Hon Dr. Linah Jebii Kilimo, Founder
Power Interview on Citizen TV with Hon. Dr, Linah Jebii Kilimo, Chair of Kenya's Anti-FGM part 1
Power Interview on Citizen TV with Hon. Dr. Linah Jebii Kilimo, Chair of Kenya's Anti-FGM part 2
Power Breakfast interview on Citizen TV with Hon Dr. Linah Jebii Kilimo, Chair of Kenya’s Anti FGM part 3
Why the Foundation?
The proposed Jebii Kilimo Foundation will therefore advance Peace Building through the following thematic areas;
Hon Dr. Kilimo has personally supported these initiatives over the last 10 years, specifically in the Marakwet East Constituency. A foundation is necessary to;
1. Provide structures through which local, regional and international support for Hon Dr. Kilimo’s work can continue and be sustained over and beyond herself – leaving a positive legacy of peace.
2. Provides provides opportunities to grow peace work beyond Marakwet and Pokot areas. These may include, but are not limited to addressing tensions between other communities, such as the Pokot and Turkana and even into the rest of Kenya – such as the current tensions in Tana River District.
3. By further adding capacity to the Foundation and its teams, peace work can be extended regionally to include communities in the greater East African region and beyond, to the Sudan, Somalia, DRC and other areas of the continent.
We therefore welcome like-minded persons able and willing to add value with the above to partner with us!
The need for Anti-FGM
Every day, 6,000 girls from the Horn of Africa to sub-Saharan nations are subjected to the human rights violation of female genital mutilation (FGM), according to the Grassroots Movement to End Female Genital Mutilation. The practice has been going on for over 5,000 years and is currently spreading to the US, UK, Europe and Australia through immigrant communities secretly continuing the practice.
The Kenyan Demographic and Health Survey of 2008 and 2009 indicated the one out of every three women between ages 15 to 49 years had undergone Female Genital Mutilation (FGM), with most communities in Kenya’s Eastern and North Rift embracing the female cut.
Grassroots groups fighting to end FGM are often underfunded, isolated and face the overwhelming challenge of having to intervene in urgent and sometimes life-threatening situations with little access to resources.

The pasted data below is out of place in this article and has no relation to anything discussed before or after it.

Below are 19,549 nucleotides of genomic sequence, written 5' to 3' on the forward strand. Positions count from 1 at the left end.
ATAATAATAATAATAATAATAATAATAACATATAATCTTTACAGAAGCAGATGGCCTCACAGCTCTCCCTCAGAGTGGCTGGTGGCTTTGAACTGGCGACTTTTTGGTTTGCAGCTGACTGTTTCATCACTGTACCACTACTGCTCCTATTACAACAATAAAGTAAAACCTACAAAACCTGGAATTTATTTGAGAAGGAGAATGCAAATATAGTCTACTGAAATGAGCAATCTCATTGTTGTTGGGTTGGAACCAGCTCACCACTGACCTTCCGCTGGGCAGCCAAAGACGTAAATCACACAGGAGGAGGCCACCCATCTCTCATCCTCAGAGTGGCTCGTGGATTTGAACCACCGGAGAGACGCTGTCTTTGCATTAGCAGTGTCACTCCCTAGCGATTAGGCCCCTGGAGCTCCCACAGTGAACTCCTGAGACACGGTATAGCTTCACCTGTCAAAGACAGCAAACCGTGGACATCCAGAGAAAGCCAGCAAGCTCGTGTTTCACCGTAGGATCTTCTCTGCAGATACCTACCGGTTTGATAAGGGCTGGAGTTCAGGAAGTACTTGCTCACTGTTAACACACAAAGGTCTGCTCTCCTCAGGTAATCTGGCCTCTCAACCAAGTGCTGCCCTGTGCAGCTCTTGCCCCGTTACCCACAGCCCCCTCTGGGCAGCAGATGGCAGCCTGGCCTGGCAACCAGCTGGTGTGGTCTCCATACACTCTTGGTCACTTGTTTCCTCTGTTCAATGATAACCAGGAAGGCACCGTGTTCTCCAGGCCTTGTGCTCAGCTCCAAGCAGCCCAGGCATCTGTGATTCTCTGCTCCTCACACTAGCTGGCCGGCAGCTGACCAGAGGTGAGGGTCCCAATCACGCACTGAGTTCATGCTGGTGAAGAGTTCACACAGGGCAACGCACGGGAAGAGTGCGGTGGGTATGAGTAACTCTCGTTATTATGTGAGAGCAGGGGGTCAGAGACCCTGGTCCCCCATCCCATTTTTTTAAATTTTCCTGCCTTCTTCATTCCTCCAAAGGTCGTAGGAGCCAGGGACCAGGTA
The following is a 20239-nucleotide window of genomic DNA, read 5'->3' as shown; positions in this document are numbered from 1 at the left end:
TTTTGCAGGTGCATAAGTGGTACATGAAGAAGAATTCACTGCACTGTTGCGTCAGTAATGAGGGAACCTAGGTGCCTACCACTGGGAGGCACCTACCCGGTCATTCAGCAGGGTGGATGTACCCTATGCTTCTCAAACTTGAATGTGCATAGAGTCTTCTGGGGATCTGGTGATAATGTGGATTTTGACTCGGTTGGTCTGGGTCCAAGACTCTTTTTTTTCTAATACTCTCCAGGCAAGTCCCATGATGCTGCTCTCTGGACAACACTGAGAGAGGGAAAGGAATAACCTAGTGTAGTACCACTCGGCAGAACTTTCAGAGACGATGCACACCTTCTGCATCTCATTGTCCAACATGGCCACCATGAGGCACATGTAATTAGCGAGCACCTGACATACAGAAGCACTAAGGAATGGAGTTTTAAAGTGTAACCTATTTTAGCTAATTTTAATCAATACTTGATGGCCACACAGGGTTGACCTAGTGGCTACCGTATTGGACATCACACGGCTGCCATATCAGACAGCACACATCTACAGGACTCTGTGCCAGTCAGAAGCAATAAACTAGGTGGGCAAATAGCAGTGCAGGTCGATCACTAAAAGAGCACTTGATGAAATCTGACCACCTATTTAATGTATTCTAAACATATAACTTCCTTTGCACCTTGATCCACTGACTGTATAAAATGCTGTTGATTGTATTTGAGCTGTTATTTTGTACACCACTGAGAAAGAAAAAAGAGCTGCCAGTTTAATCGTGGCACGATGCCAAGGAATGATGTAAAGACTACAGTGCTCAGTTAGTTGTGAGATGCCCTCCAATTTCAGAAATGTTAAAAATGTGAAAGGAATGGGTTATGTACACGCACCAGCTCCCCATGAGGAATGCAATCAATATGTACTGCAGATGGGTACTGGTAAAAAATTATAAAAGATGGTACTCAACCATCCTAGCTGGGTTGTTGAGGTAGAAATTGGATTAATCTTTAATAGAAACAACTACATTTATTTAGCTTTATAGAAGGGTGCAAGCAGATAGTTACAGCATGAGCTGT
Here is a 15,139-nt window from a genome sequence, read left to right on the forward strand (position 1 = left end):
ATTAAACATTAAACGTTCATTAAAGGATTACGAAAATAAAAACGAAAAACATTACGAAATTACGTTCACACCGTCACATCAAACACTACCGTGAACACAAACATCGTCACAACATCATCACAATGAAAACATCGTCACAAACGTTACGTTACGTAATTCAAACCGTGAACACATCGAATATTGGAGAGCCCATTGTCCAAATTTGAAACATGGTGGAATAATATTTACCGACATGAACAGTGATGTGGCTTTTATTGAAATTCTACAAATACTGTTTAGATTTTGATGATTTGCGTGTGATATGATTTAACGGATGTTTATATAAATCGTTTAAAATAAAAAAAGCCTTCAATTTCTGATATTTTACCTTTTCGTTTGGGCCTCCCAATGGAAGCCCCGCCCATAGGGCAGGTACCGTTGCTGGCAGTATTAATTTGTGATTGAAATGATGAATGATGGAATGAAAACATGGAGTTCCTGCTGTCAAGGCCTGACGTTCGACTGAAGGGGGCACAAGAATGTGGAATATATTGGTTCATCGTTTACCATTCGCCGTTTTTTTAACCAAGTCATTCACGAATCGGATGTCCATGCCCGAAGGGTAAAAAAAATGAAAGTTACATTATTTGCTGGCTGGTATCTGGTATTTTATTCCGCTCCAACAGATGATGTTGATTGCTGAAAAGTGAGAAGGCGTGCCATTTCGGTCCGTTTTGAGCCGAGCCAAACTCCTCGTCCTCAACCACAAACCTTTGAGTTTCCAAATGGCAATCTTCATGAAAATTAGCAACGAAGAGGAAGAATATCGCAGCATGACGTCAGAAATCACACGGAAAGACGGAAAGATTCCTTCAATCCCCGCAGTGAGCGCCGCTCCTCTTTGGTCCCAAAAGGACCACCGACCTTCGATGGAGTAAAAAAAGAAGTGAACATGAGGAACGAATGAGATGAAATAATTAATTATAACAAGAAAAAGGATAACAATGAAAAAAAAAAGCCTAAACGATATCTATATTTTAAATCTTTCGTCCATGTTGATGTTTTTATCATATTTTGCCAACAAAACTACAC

There is a need to offer leadership and strategically focus resources in providing sustainable solutions, as has successfully been done in Senegal, Guinea, the Gambia, Bukina Faso and Somalia.
Through sustainable Community Empowerment Programs, it is possible to convince communities and circumcisers to lay down their knives, provide Human Rights Based education classes and add value to the leadership skills of the girls. The alternative involves engaging medical personnel in physical and psychological treatment, as well as law enforcement at unnecessarily high cost to the communities.
The Need for Peace Building
Before the year 2002, children as young as age 3 or 4 at the boarder areas of Marakwet and Pokot areas of Kenya's Rift Valley knew how to differenciate gunshots from G3 and AK47 rifles. They could tell the sound of the government issued G3 rifle, and the popular bandit based AK47 because this was the order of the day to have cross boarder raids in the area.
The Chesegon area was most affected, and was the scene of fierce fighting between the two communities. Engineer Kilimo’s sister, Marotich is married in Pokot – was not able to even come visit her brother due to the tensions between the communities. The fighting began in 1969 and continued on until year 2002 – when Hon Kilimo was elected to parliament and immediately began preaching the message of peace in the communities. In celebration of 10 years of peace, the Chesegon site is the proposed site for the establishment a memorial, with a social and educational centre to promote healing.
Proposed activities that promote and enhance peace include taking a bus load of Marakwet and Pokot leaders to further appreciate the value of peace through visits to the United Nations Head office at Nairobi and the Kigali Memorial of the 1994 genocide in Rwanda, as Rwanda celebrates 18 years of peace since its own genocide. The above will be followed up by Careers talks to school students in both Pokot and Marakwet Peace, on the thematic issues of peace building and dispute resolution.